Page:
We examine the role of the corporate recovery and insolvency practitioner, the skills required for the job, getting into the specialism and where it can take you in your career
This article was first published in the May 2020 China edition of Accounting and Business magazine.
The Covid-19 pandemic is putting businesses of all sizes and across all sectors under tremendous pressure and will unfortunately lead to failures, perhaps on a large-scale. The corporate recovery and insolvency (CR&I) practitioner is ideally positioned to provide expert advice in this time of need, says Sam Talby FCCA, partner at UK practice PCR.
‘Regardless of various funding initiatives, some businesses will become insolvent and will need to be placed into administration or liquidation,’ adds Talby. ‘It’s important for SME owners to seek help as soon as possible, because the earlier we’re involved, the more likely a rescue can be delivered.’
On the one hand, CR&I requires working with underperforming and distressed companies with a view to turning them around, and returning them to stable financial positions and profitable trading. On the other, it involves winding up failing or failed businesses.
With Covid-19, the disappearance of markets and customers will cause a liquidity crisis among large swathes of the business community. ‘Business owners need to determine and assess the severity of their business situation, and plot a way forward in the immediate weeks and months ahead,’ says Tom Murray FCCA, a director at Friel Stafford in Ireland. CR&I practitioners can help.
Practitioners also carry out solvent liquidations as a corporate simplification process by winding up solvent companies that have come to the end of their purpose. However, for some, a solvent liquidation is not possible and they will need to enter a formal insolvency procedure.
‘We take charge of the company, realise its assets and distribute them to stakeholders,’ Murray says. ‘We also investigate the reason for the collapse and make a report to a government body on the conduct of the directors. We may have to take legal to restrict or disqualify directors from acting as directors depending on the investigations.’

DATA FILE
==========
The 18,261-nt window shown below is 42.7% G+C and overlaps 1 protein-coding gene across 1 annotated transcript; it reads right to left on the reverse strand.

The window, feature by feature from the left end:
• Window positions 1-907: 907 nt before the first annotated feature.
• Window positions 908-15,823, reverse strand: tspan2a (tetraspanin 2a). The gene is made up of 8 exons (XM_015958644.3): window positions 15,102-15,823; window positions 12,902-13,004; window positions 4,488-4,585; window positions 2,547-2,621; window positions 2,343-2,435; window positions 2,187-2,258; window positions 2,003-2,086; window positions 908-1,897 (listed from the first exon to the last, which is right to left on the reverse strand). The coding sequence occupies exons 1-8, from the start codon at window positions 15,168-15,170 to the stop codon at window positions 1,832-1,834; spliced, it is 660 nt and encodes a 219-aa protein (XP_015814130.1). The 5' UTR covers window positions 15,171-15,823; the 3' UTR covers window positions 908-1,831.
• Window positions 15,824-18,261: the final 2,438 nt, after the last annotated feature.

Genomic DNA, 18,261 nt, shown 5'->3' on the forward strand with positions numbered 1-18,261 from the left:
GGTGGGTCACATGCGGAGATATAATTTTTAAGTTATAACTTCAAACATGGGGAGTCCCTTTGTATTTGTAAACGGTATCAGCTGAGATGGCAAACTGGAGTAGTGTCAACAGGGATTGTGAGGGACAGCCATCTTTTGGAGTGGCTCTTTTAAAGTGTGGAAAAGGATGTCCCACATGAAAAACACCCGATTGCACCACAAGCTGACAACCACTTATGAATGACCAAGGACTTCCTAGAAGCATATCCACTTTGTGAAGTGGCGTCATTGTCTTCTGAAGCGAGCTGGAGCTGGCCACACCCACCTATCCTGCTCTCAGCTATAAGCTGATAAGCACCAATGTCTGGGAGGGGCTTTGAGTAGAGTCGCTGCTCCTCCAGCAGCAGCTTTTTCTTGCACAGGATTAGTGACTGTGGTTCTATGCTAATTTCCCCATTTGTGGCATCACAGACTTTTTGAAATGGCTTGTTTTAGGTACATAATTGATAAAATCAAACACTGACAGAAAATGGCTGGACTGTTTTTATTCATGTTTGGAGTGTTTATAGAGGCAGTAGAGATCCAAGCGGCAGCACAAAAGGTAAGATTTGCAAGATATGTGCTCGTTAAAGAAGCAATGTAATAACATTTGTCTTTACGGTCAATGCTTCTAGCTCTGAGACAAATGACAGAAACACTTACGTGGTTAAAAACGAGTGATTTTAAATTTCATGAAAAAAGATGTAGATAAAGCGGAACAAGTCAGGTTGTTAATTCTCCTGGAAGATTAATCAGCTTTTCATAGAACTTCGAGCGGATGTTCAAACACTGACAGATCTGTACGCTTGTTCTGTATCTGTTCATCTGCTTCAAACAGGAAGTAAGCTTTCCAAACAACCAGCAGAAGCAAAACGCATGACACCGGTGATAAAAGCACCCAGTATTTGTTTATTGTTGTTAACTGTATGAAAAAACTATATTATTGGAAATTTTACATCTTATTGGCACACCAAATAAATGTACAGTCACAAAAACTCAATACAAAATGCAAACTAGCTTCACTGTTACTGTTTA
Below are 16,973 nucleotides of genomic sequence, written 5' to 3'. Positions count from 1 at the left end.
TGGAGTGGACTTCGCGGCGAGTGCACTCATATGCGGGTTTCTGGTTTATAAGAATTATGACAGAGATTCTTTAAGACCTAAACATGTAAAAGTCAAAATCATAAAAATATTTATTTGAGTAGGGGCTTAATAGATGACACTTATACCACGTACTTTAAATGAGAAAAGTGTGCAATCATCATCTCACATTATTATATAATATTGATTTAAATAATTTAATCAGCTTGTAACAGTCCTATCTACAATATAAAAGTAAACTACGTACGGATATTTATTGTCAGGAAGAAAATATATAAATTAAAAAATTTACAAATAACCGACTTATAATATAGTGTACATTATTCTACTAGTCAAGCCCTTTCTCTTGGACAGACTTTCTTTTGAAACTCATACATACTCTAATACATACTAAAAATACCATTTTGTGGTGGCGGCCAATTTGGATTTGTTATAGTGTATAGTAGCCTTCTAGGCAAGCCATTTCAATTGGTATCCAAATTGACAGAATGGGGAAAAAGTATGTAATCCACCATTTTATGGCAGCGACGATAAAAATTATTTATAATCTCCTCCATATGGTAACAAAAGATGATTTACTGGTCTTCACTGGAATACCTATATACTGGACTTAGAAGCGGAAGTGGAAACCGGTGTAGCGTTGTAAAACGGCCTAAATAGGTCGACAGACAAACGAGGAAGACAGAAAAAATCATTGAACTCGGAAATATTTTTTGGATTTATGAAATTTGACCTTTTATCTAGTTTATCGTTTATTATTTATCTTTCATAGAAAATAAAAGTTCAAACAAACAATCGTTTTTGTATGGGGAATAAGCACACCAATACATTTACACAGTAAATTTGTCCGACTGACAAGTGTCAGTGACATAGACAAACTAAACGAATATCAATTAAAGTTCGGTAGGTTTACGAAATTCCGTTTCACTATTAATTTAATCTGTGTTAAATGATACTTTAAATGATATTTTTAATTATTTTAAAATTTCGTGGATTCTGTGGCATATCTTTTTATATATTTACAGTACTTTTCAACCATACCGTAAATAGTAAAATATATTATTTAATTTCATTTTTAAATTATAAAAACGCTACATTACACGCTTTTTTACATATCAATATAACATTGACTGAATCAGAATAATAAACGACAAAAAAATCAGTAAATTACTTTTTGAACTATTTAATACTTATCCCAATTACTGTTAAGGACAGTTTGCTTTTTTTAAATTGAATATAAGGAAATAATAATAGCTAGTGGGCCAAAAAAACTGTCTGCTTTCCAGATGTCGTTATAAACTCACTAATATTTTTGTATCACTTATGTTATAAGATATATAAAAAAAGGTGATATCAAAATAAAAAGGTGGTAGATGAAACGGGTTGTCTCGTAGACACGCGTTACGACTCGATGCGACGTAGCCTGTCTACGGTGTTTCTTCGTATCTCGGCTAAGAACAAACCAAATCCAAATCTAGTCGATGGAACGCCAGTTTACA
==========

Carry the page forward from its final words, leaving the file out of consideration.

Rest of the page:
CR&I is a highly technical role that requires forensic-like analytical skills and a broad knowledge of business and sectors, accompanied by a legal mind: ‘We work in an arena where the worlds of accounting and law intermingle and blur frequently,’ says Murray.
Also key are the softer skills, as practitioners work with people, such as business owners, in often difficult times. To this end, Talby believes empathy, backbone and ‘a well-defined sense of humour’ are key.
Getting in and getting on
‘The ACCA Qualification is continues to be invaluable to me,’ says Talby.
He also notes that CR&I is a career that can require other qualifications, (for example, the Joint Insolvency Examinations Board exam in the UK), and at least five years to become grounded, ‘but the financial and job satisfaction rewards are there’.
As well as a path to partner within a practice, a career in this field can lead to roles in industry, as you’ll be equipped with a strong set of practical business skills and an understanding of corporate governance issues.
Neil Johnson, journalist